We had had lots of time to prepare since we had an early prenatal diagnosis and so while she was still in the NICU we made contact with Easter Seals Greater Houston’s Early Childhood Intervention and requested an evaluation for as soon as possible once she was discharged. Those days were so very exhausting with all of the feeding difficulties she had so I cannot remember the exact age that she was evaluated by these caring people with Easter Seals’ ECI program but I do know that it was swift and we started both physical and occupational therapy right away. Melody has been such a little warrior princess all along and it has been thrilling to watch her meet milestone after milestone, while we have faithfully worked​alongside our therapists. Even though for the first six baby Melody eci 2017 pic 1months she had two holes in her heart (as well as two other heart issues) multiple illnesses, both a lip and tongue tie (which were both revised at around eight months old) and serious feeding struggles, Melody continues to surprise and wow us; like when she suddenly decided to start breastfeeding at eight and a half months old when her mama had given up the dream of getting to share that bond with her. She nursed for six weeks and then she was done but those were priceless times.

She is truly such an incredible gift from God! One we never even thought to ask for ourselves, but He graciously gave anyway, knowing that we needed her in our lives. She (and her doting big sisters) fills our every day with so much joy! Melody is currently just past fourteen months old and is sitting up beautifully, crawling as fast as lighting, pulling up on everything and showing some real interest in walking! She gives enormous hugs and kisses all day long, waves hello and goodbye, drinks through a straw like a champ, has learned how to fake laugh, blows the sweetest kisses, claps her darling, square shaped, little hands and says “Yay!”. She also says “Dada” all the time much to her father’s delight. She loves everyone and literally draws crowds wherever we go. Grocery shopping with her is a nightmare. Ha! Our family is so very thankful for the Easter Seals’ ECI program and look forward to each session we have with our wonderful therapist. Melody is going to do great things with her life and Easter Seals is making for some fantastic stepping stones.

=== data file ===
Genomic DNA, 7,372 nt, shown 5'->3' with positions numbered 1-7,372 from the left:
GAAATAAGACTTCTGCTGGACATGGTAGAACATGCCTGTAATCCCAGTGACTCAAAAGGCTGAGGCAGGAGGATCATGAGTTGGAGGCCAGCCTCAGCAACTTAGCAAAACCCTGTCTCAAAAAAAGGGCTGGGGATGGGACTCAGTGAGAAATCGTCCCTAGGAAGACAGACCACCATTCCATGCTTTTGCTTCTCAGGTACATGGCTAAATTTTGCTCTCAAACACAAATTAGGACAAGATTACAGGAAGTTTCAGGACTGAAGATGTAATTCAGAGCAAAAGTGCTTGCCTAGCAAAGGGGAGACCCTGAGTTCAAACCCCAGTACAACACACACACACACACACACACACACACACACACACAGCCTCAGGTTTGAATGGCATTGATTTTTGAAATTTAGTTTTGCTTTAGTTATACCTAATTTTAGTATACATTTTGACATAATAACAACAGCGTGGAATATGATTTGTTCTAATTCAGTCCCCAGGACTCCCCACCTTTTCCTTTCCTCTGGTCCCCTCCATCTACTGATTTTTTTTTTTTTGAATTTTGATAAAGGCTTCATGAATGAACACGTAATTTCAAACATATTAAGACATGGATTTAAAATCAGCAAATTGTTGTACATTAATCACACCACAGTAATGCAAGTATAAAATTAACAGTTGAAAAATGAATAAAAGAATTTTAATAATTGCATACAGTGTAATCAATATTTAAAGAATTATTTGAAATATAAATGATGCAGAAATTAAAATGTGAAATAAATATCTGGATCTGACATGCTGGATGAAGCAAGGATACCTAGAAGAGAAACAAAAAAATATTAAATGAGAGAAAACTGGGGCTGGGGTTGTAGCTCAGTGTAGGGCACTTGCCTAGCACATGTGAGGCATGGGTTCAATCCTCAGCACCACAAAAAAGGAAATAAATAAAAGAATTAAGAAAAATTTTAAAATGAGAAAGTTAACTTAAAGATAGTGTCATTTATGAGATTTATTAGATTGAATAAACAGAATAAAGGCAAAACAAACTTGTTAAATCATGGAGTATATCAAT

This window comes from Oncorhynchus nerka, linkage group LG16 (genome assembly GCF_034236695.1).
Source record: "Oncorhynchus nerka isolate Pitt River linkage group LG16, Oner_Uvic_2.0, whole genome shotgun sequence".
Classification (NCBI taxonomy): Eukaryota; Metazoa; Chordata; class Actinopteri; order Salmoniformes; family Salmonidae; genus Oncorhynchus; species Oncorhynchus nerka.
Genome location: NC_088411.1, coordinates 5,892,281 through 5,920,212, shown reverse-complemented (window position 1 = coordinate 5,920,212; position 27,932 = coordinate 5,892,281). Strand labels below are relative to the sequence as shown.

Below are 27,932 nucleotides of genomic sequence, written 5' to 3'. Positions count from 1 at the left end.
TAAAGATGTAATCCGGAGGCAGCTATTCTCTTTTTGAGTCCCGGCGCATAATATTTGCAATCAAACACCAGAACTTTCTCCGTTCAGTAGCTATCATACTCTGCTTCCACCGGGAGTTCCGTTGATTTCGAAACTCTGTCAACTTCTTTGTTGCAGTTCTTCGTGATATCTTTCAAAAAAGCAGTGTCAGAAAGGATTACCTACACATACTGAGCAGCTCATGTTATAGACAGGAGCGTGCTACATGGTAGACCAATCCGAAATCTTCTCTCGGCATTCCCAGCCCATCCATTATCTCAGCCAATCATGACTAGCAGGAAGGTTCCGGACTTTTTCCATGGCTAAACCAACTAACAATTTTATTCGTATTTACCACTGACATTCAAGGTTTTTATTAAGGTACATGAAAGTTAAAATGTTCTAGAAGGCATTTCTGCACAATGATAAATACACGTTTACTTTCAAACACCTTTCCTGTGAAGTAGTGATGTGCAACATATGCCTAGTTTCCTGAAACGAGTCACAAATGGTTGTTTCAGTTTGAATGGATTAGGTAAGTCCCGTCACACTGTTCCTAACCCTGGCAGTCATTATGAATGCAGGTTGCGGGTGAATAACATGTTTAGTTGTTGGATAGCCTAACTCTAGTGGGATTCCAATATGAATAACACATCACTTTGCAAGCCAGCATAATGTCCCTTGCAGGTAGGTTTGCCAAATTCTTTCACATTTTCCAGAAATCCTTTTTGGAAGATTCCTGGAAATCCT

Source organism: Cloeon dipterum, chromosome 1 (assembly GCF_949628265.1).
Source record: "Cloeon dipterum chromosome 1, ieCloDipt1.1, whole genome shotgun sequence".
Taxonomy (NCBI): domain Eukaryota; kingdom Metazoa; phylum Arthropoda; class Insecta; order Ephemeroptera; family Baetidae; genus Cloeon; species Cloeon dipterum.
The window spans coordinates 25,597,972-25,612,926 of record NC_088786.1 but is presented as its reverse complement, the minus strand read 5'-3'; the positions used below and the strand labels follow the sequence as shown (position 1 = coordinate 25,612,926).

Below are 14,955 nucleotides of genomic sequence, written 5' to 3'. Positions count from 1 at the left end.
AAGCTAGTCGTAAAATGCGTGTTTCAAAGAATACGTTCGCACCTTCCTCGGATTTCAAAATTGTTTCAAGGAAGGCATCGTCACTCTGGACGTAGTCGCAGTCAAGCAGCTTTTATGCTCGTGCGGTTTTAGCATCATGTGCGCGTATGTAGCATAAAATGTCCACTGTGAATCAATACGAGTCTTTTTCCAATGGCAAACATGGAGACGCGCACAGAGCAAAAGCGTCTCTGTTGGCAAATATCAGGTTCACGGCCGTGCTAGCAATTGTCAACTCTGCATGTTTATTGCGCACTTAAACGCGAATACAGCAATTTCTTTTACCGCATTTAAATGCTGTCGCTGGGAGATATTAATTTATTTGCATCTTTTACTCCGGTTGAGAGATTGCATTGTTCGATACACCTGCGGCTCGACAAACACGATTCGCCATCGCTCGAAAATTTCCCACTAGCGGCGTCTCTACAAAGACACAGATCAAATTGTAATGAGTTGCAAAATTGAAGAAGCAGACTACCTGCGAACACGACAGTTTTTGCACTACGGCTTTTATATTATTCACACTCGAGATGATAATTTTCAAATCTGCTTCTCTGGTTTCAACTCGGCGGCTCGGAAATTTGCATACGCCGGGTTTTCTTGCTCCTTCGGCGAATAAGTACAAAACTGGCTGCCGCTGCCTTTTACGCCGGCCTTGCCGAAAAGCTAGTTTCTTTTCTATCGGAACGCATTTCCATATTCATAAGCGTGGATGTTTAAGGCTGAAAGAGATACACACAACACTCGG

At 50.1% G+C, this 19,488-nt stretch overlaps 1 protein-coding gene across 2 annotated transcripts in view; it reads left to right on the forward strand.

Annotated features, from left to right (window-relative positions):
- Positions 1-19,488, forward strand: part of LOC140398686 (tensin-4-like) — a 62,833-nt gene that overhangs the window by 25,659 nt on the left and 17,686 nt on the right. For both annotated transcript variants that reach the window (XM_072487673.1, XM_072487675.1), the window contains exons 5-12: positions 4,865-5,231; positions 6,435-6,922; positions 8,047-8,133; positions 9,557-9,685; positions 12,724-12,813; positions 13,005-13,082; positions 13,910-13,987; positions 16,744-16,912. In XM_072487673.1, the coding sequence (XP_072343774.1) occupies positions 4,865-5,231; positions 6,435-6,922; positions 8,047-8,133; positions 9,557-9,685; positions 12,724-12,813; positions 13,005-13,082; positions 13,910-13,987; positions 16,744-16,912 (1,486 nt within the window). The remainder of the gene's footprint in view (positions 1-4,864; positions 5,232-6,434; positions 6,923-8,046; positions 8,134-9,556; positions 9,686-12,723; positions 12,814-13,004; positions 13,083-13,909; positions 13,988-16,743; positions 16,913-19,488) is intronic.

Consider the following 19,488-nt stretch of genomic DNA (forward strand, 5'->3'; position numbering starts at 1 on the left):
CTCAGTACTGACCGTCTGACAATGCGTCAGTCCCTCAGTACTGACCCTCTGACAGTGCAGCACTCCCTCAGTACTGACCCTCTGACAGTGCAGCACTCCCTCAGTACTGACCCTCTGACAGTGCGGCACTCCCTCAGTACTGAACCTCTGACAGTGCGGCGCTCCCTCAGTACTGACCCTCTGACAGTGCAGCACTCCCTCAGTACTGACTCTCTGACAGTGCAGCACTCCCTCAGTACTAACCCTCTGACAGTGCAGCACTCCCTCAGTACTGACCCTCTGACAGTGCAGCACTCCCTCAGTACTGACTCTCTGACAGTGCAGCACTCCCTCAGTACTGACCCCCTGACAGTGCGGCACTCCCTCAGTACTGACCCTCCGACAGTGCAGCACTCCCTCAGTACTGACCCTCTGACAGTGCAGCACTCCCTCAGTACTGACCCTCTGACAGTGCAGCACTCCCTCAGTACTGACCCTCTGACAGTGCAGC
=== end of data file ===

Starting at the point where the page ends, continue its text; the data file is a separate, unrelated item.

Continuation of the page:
Mrs. Davis, Early Childhood Intervention client parent, Easter Seals Greater Houston

 

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Appreciating Family Dinner

The following post was written by Easter Seals Greater Houston’s longtime Early Childhood Intervention Program Community Outreach and Program Training Coordinator, Kimberly Sporrer. It shows a mere glimpse of the positive impact her hard work has had on one of countless ECI clients and families she worked with over her 21 years of dedicated service.

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I met with one of my clients today, and Audrey, Liam’s mom, discussed how much progress Liam has made since being enrolled in Easter Seals Greater Houston’s Early Childhood Intervention Infant Program, commonly referred to as ECI.

 

Audrey reports that she is so pleased that Liam can now let her know when he is hungry instead of whining and pointing to various food items. Additionally, Mom discussed that Liam is now able to sit with the family to eat his meals. Before ECI, he would walk around the house while taking a few bites at a time, and he would throw tantrums if made to sit in his high chair. Mom said family dinners are now stress free and so enjoyable!

Mom also stated that she is grateful that she was given the infant pic 2strategies to create a more structured environment for Liam. She discussed that Liam’s ability to anticipate events during the day (lunch, naps, bath time, etc) results in less tantrums and a calmer demeanor.

She is excited and encouraged by the rapid pace of Liam’s progress and is looking forward to hitting new milestones soon!

Kimberly Sporrer, Early Childhood Intervention Infant Program, Easter Seals Greater Houston

Easter Seals Greater Houston’s ECI Program helps children ages birth to 36 months with disabilities and developmental delays achieve their goals in cognitive, social/emotional, communicative, adaptive and physical development. Learn more here.

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Pretty Eyes, Chubby Thighs

baby4Madalynn is an absolutely delightful little girl who gives a big smile to everyone she meets. Her mom, Amanda, is very pleased with Madalynn’s progress and wanted to share her story.